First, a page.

This is really sharp, smart science fiction that goes deep on the details and philosophy of its world and Haimey herself. Bear’s vision for the future of space is so intricate and sophisticated that a lot of it flew way over my head. Tonally, it’s quite cold and calculated, which made it difficult for me to form lasting emotional connections to the characters. I enjoyed learning about Haimey’s backstory and witnessing her connection to her shipmates, but those moments of humanity seemed fleeting. I think the plot description makes this sound like an exciting space adventure, but I found it to be quite slow, contemplative, and unevenly-paced overall.  The prose is dense and difficult to penetrate at times, with many of the scientific elements pushing well beyond my realm of understanding.

I could certainly see this winning some awards because it really feels like next-level science fiction and more advanced than most of what I’ve read in the genre. Personally, I wasn’t able to connect with the story, but I come away from the reading experience even more impressed with Bear’s skill as a writer and would not be surprised if others enjoyed this more than I did.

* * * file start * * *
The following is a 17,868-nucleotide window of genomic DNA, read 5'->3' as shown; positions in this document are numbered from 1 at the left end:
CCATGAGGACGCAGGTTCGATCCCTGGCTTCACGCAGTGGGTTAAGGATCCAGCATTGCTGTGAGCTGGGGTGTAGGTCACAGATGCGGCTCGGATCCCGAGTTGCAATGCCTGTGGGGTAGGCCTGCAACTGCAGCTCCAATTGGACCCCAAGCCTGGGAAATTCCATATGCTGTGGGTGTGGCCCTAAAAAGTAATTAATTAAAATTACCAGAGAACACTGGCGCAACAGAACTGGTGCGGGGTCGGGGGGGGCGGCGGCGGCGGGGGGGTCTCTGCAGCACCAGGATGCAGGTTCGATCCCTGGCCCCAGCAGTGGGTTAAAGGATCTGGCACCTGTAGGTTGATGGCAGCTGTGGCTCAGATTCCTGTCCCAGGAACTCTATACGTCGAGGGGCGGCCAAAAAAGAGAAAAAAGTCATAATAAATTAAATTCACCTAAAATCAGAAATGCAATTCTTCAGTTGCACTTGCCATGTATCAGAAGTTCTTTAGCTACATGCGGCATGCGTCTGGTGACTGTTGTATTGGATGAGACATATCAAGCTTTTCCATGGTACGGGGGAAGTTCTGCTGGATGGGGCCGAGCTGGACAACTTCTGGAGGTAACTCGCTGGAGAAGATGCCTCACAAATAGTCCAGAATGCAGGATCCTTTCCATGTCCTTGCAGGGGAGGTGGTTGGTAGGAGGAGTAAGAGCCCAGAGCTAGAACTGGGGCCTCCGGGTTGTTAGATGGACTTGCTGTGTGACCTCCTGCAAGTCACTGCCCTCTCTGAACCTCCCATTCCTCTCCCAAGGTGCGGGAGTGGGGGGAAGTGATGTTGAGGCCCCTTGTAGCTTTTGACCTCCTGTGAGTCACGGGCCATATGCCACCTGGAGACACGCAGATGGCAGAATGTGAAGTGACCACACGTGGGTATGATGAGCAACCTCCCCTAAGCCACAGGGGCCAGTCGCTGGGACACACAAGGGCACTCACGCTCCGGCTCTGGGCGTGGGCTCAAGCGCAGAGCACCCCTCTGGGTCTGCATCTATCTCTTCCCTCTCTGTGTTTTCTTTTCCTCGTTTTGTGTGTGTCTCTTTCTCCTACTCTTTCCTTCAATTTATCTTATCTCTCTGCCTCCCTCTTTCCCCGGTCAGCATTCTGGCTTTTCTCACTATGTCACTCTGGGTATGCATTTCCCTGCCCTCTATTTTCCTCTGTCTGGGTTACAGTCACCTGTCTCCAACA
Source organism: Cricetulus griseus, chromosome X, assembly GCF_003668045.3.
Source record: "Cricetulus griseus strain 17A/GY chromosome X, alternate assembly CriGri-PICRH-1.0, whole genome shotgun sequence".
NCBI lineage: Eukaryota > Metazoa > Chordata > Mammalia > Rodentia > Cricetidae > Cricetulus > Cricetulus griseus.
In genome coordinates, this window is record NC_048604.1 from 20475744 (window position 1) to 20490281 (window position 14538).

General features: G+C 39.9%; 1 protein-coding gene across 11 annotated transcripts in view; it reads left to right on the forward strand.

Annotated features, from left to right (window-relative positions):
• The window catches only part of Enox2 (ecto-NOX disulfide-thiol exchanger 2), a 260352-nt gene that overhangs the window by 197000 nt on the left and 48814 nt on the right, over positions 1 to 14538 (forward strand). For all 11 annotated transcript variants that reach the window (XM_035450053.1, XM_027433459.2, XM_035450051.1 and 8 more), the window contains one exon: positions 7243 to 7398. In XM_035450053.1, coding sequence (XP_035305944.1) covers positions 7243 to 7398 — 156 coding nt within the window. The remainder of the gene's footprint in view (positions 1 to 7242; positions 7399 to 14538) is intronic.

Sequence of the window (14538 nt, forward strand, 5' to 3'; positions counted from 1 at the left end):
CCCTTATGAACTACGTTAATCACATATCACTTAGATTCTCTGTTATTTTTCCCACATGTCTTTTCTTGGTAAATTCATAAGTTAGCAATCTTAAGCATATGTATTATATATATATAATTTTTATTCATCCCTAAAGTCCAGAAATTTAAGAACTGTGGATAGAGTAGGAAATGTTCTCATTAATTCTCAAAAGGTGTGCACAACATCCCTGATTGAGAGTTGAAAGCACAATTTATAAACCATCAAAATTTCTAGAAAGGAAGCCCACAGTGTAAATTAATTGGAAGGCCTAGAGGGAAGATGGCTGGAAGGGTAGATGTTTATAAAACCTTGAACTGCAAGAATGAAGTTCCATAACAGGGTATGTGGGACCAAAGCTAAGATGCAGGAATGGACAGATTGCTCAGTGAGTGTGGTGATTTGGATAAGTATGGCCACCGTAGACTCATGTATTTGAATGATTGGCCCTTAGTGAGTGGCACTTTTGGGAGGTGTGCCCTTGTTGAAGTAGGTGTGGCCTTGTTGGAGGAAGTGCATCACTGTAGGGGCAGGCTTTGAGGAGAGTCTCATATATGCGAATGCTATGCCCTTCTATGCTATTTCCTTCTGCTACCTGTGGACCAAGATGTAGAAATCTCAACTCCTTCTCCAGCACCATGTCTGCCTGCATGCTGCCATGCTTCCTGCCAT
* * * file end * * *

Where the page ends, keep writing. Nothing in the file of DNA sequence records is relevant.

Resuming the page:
★★★ out of 5

My thanks to Edelweiss and the publisher for an advanced reader copy in exchange for an honest review.

Review: Falling Free

Falling-Free-coverTitle: Falling Free (1987)
Author: Lois McMaster Bujold
Pages: 320
Series: Vorkosigan Saga #1 Chronological; #4 Publication (Series Tracker)

After starting Lois McMaster Bujold’s Chalion series, I’m now dipping my toe into her Vorkosigan Saga. Falling Free is the first book in the series when reading in internal-chronological order.

Even though it was written thirty years ago, it still holds up and doesn’t show its age. I was never hooked by the story, but it moves quickly enough and I was consistently amused by the idea of genetically engineered humans with four arms floating around a space station. This is one of the lower rated entries of the series, and the next book is fairly short, so I think I will see how I like that one before making a decision about whether to commit to the rest of the series.

★★½ out of 5

Review: Iron Gold